By improving the composition of the colonic microbiota, probiotics and prebiotics promote host health.

  • Probiotics are defined as live microorganisms which confer a health benefit on the host when administered in adequate amounts. The most commonly consumed probiotics belong to the genus Bifidobacterium and Lactobacillus. These improve host health by preventing pathogenic bacteria from colonising the intestine, promoting the formation of a healthy intestinal mucosal protective layer, and boosting the immune system.
  • Prebiotics are selectively fermented ingredients that induce changes in the composition and/or activity of the gut microbiota, thus benefiting host health. There is mounting evidence that prebiotics modulate the immune system both directly and indirectly, lowering the risk and severity of bowel infectious and inflammatory conditions such as IBD, as well as functional bowel disorders such as IBS. They also play a role in colonic uptake of calcium and magnesium. They can, directly and indirectly, modulate the immune system, and reduce the risk and severity of bowel and systemic diseases.

We shall learn in-depth about probiotics and prebiotics in our upcoming articles. Stay tuned!

Effects of special diets on gut microbiota

Indian Diet

The microbial populations in the gut of healthy Indians are dominated by Firmicutes followed by Actinobacteria, Bacteroidetes, Fusobacteria, Proteobacteria, Spirochetes, and Verrucomicrobia. Although India has many diverse cultures, Indians follow a meal tradition, where a large round platter, the Thali, holds bread or rice along with several smaller bowls (or Katori) which hold a separate curry or condiment to be eaten with the rice or bread as per choice.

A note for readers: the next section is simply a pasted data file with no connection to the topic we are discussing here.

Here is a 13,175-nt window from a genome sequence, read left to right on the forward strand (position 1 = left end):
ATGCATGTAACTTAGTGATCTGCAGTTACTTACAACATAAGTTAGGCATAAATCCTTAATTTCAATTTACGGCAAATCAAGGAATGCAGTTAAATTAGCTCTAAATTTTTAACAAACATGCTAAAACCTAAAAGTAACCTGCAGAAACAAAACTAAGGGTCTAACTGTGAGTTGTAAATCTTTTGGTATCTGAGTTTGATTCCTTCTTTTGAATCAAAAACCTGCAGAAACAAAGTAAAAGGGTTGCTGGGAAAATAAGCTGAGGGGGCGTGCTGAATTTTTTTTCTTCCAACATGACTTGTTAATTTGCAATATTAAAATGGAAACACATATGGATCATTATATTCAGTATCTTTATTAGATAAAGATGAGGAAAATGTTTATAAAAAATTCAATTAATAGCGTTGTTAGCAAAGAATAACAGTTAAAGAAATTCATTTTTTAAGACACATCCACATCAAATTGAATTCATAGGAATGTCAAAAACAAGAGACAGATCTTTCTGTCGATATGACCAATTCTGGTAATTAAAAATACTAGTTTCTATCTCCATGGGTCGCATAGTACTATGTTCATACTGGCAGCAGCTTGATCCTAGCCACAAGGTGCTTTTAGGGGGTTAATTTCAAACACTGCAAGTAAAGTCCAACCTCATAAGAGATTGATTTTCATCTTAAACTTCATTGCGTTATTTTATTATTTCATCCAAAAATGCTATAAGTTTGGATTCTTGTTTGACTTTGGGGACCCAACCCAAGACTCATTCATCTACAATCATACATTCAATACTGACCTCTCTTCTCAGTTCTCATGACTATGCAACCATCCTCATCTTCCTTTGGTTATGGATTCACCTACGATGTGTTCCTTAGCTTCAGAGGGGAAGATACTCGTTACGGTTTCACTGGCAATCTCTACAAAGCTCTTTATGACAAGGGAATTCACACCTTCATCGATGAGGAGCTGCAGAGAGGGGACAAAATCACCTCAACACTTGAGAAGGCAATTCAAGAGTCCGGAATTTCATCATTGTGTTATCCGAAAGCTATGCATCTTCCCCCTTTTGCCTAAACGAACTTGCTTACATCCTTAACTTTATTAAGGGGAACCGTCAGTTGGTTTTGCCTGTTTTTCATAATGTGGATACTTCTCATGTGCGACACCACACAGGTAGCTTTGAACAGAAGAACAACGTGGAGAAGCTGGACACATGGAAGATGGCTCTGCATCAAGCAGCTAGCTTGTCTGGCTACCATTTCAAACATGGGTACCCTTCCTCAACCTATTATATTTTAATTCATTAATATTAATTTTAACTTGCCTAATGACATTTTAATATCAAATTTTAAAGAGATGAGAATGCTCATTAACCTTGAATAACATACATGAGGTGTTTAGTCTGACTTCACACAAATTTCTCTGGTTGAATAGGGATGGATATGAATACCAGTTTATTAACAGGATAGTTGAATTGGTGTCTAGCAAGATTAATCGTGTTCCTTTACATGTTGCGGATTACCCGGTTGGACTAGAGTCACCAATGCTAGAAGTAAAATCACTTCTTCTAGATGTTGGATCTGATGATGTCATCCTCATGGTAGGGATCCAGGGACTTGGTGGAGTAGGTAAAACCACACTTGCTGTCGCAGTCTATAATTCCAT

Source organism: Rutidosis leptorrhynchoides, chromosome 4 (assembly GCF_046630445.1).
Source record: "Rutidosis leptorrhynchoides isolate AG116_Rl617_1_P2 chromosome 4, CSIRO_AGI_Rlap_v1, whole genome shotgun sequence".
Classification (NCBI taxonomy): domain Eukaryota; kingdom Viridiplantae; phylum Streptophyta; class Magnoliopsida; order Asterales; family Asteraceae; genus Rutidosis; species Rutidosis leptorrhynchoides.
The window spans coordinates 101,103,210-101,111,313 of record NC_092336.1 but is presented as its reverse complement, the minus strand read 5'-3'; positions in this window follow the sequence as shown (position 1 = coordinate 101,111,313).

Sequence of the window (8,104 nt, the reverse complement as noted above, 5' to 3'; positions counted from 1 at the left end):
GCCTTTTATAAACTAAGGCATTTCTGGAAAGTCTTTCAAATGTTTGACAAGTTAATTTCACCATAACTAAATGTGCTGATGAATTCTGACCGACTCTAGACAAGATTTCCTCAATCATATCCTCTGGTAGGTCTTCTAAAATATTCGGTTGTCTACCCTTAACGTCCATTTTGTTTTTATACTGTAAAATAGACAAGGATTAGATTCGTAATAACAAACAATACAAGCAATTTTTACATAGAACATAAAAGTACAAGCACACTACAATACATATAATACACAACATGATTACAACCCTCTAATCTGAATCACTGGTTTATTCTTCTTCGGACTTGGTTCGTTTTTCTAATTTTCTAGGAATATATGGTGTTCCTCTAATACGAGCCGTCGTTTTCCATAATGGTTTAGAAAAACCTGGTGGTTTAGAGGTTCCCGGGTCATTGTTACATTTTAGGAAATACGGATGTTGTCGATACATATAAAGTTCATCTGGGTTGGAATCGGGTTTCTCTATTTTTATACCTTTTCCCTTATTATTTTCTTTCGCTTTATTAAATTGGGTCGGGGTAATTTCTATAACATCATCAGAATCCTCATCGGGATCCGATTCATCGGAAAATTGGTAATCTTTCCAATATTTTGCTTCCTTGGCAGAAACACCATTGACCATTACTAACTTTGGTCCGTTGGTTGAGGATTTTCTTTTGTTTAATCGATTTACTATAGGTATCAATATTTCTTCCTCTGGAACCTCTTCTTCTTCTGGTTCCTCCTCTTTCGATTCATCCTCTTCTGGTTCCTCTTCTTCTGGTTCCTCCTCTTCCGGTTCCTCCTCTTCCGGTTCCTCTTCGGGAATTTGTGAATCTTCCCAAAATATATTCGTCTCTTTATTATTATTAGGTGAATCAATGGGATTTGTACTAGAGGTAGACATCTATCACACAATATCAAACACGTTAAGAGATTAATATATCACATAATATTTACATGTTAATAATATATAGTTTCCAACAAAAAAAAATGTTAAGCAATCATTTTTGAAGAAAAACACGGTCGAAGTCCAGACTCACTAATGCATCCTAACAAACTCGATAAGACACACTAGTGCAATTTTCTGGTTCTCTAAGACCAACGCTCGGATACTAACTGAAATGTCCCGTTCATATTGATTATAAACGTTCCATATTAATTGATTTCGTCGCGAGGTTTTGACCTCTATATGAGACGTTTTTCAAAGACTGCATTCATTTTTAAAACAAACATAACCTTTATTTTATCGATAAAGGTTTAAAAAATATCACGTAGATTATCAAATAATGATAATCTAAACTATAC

Typical dishes include rice, roti, dal, and vegetables and yoghurt. These foods are sources of fibre (prebiotics), protein, probiotics and different classes of phytochemicals. Experts believe this variety helps to restore diversity in the gut bacterial microbiota and may potentially prevent or reverse chronic diseases, such as type 2 diabetes or colon cancer.

Western-Style Diets

Most Western populations over-consume highly refined, omnivorous diets of poor nutritional quality. Also, their diet is high in animal protein and fat and low in fibre. This has led to a significant decrease in total bacteria, and beneficial Eubacterium and Bifidobacterium species. The western diet is also associated with high incidences of chronic diseases, such as cardiovascular disease, colorectal cancer, and type II diabetes.

Mediterranean Diet

It is highly regarded as a healthy, balanced diet across the globe. It is high in monounsaturated and polyunsaturated fatty acids, polyphenols, and other antioxidants; it also contains a lot of fibre and low glycemic carbohydrates. The protein consumed is more from plant-based protein foods than animal sources. Specifically, olive oil, assorted fruits, vegetables, cereals, legumes, and nuts; moderate consumption of fish, poultry, and red wine; and a lower intake of dairy products, red meat, processed meat, and sweets characterise the traditional Mediterranean diet. Studies have shown that foods comprising the typical Mediterranean diet improve obesity, the lipid profile, and inflammation. These changes may be mediated by diet-derived increases in Lactobacillus, Bifidobacterium, and Prevotella, and decreases in Clostridium.

Maintaining a healthy gut microbiome is critical to human health

The above information clearly proves that the integrity of the gut microbiota is of critical importance to human health. So, make sure to have healthy dietary choices when you get those food cravings. You never know which food or diet can modulate your gut microbiota. Maintain your gut’s resilience for better health!